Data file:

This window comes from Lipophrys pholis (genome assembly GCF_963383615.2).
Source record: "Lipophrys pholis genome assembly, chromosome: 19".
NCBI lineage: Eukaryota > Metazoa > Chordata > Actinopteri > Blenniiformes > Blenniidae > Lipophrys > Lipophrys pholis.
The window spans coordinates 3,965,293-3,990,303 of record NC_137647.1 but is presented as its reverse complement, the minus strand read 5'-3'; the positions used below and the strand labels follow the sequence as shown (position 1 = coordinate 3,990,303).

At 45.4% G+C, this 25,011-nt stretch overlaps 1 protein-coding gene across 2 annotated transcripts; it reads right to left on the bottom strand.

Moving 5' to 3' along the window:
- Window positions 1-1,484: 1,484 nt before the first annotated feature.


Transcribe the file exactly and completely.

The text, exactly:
This window comes from Lipophrys pholis (genome assembly GCF_963383615.2).
Source record: "Lipophrys pholis genome assembly, chromosome: 19".
NCBI lineage: Eukaryota > Metazoa > Chordata > Actinopteri > Blenniiformes > Blenniidae > Lipophrys > Lipophrys pholis.
The window spans coordinates 3,965,293-3,990,303 of record NC_137647.1 but is presented as its reverse complement, the minus strand read 5'-3'; the positions used below and the strand labels follow the sequence as shown (position 1 = coordinate 3,990,303).

At 45.4% G+C, this 25,011-nt stretch overlaps 1 protein-coding gene across 2 annotated transcripts; it reads right to left on the bottom strand.

Moving 5' to 3' along the window:
- Window positions 1-1,484: 1,484 nt before the first annotated feature.